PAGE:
The current movement is all about changing that dynamic. Targeting first the physical infrastructure of institutions that maintain that oppression and now pivoting towards targeting their budgets. Budgets are documents that reflect priorities. Part of the work of abolition is understanding that the ruling class in the US has made a decision at every level of government to finance repression rather than resources. Black people have led a movement to say enough is enough: we are going to defund the police and defend Black life, and force a reckoning for anyone who disagrees with that shift in priorities. 

People around the world can support calls in the US to abolish police, and they can also examine their own structures of political repression within their own societies and the connections that exist between private corporations, public money and systems of global surveillance, repression and war. As Ruth Wilson Gilmore says, “abolition must be Red, Green and International.” Red meaning it needs to be Socialist, Green meaning it needs to be environmentally, and International meaning we need to understand that these issues are global and must be resolved by a global movement.

Jared Ware is the co-host of the podcast Millennials Are Killing Capitalism, and can be followed on Twitter @jaybeware.

OLIVIA KATBI SMITH: “We know that the only ‘outside agitators’ are the police”

We are in an unprecedented moment in the United States, with millions of people revolting in the streets against racist police murder, displaying a militancy and hunger for radical change not seen in decades. The people in the streets are not calling for ‘reform’, as most have come to recognize that the reforms instituted in police departments across the country after the Ferguson uprising, including in Minneapolis, have done nothing to stop police violence. The people are now calling for defunding, disarming, disbanding and abolishing the very institution of policing.

Just today, the Minneapolis city council committed to disbanding their local police force. While these developments are clearly a response to the massive street demonstrations and should be celebrated, we cannot take our foot off the gas. We cannot disband a police department and replicate their horrific acts under other names. Police exist to uphold white supremacy and protect capital, not to create a safer community. Real change can only happen by getting rid of them entirely. 

While we must keep our eyes on the prize – the end goal of total abolition and the creation of a society that does not require a violent paramilitary to keep order – the Minneapolis proposal is a massive first step forward. This first step could look, in the immediate term, like disbanding the current police department and creating a new public safety department which is wholly focused on social services and helping people in crisis.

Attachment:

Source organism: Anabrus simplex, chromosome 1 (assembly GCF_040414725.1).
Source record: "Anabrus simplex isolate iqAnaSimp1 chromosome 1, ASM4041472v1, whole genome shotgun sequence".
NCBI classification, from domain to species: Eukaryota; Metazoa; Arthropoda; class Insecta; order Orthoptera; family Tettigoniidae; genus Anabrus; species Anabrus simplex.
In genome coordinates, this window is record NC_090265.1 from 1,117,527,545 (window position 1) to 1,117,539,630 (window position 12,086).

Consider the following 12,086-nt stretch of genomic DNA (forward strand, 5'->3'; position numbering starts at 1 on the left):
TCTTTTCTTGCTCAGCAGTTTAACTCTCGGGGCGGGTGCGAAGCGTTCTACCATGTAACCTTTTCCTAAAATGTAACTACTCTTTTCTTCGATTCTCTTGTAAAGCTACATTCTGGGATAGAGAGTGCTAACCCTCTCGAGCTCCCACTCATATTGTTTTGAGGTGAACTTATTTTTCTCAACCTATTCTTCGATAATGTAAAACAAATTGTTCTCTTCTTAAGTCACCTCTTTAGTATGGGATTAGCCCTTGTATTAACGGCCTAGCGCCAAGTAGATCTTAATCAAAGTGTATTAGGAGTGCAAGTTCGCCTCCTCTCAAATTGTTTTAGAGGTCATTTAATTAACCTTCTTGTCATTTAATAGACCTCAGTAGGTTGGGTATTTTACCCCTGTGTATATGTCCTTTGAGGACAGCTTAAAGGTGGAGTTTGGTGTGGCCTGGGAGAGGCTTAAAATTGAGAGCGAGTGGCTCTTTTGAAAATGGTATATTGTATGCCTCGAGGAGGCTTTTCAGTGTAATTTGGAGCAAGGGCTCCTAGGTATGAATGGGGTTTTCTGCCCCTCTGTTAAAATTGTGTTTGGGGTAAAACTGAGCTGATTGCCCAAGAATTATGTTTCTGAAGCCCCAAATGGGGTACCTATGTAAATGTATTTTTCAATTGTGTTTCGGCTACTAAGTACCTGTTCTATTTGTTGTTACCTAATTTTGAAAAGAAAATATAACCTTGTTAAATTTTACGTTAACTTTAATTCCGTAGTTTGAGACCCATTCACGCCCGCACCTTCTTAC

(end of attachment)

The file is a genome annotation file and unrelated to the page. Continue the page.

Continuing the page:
We know that because middle-of-the-road Democrats are largely going to be the officials tasked with overseeing this project, and because we still live under a capitalist system, they will not totally do away with law enforcement, and we must ensure that the ‘men with guns’ aspect of their idea of public safety is whittled away, in the public discourse and in its utility as a tool of suppression, by building a world that does not require the subjugation of an entire underclass to make profit for the ruling elite.

It is also hugely encouraging to see protests all over the world in solidarity, in the streets of major cities and outside US embassies. We must also remember that the issue of violent, racist policing is not unique to the US – for example, the Israeli police just last week shot and killed Eyad Hallaq, an unarmed autistic Palestinian man. The Israeli police train alongside American police in what Jewish Voice for Peace calls the Deadly Exchange. This is part of a larger, decades-long process of militarization of US police forces, who receive excess equipment from the US military, who sell that same military equipment to oppressive regimes around the world, when they are not using it themselves to invade, destabilize, and destroy entire regions. Drawing these global connections – and working together to abolish these systems globally—is essential for building a true internationalist movement.